The heart of the charge against her is that her actions in hiding away the Bibles violated House rules on the conduct of lawmakers.
Rep. Justin Heap, R-Mesa, one of three Republicans who filed the complaint, acknowledged he did not witness Stahl Hamilton's actions in hiding the Bibles that are in the members' lounge, the last of three incidents caught April 10 on a hidden camera set up by House staff.
But he said Thursday he was still offended after the videotape became public and the issue gained national attention. And Heap said he believes some action against Stahl Hamilton is appropriate.
"What was particularly disturbing to me is not simply that these Bibles were removed but the photos of where these Bibles were placed, in a refrigerator and under the cushions of chairs where I and other members and lobbyists sit,'' he told the Ethics Committee.
"I sit in those chairs,'' Heap continued. "So now I have to deal with the question of, at some point while these Bibles were missing, was I sitting on my own sacred text?''
Rep. Jennifer Longdon of Phoenix, one of the two Democrats on the panel, pointed out to Heap that Stahl Hamilton publicy apologized and asked him if he accepted that.
"I do appreciate her apology but it can't be escaped that apology came only after the actions had been known, she was informed this had been caught on video and that this became an issue of national concern,'' Heap said.
"So that does put a shadow over the sincerity of the apology though if she is sincere I accept it,'' he continued. "But I think that question is irrelevant to the question of was her behavior appropriate.''
Grantham also raised questions about what he said, using air quotes, was her "apology.''
"She didn't apologize for the action,'' he said. "She apologized for the offense of anyone who thought that action was inappropriate.''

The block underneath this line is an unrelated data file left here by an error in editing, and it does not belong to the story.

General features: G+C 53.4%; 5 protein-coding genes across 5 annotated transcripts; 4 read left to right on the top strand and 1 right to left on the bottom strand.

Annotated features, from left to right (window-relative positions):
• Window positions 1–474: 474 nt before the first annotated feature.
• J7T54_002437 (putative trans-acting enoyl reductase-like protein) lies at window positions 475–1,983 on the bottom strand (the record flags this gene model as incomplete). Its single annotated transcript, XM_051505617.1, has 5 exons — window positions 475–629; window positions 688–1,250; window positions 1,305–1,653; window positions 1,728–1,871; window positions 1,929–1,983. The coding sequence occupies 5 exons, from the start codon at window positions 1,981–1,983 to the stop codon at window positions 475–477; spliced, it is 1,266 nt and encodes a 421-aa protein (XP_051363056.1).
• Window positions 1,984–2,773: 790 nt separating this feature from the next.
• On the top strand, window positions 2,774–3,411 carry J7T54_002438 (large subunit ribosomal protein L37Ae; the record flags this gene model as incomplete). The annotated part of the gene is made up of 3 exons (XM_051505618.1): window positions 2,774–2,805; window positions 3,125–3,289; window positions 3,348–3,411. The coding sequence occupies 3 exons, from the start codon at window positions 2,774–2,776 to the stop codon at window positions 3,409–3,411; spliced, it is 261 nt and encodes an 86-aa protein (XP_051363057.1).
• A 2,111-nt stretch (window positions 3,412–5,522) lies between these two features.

Rodriguez said Stahl Hamilton meant no disrespect to the House.
"However, she also has the utmost respect for her First Amendment rights to engage in peaceful protest,'' he said. "And we would describe what she did as a peaceful protest.''
Beyond that, Rodriguez said Stahl Hamilton has described her actions as "a prank, a joke, it was done in jest.''
At the end of the hearing, however, Rep. Gail Griffin of Hereford, the third Republican on the panel, said she was not buying that argument.
"I don't see this as a joke, I don't see this as funny,'' she said. And Griffin also said that Stahl Hamilton's apology came up short.
"She didn't apologize for removing the Bible,'' Griffin said of Stahl Hamilton who is an ordained Presbyterian minister. "I don't understand why she's so angry about a holy book.''
Republicans also sought to undermine Stahl Hamilton's arguments about her desire for a separation of church and state.
They played a video of a 2021 floor speech she made on Maundy Thursday, the day of the Last Supper She sought to make a point about attitudes about immigration and foreigners, saying people should "see in them the face of Christ.''
In making her apology last month, Stahl Hamilton said she holds scripture "very near to my heart.''
"It is what guides me,'' she said. "It is what shapes and informs the decisions I make.''
Stahl Hamilton said she has the "utmost respect'' for people of all faiths and for those who have no religious beliefs.
"And because of that respect, I recognize my actions could have been seen as something less than playful and offensive,'' she said.
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On Twitter: @azcapmedia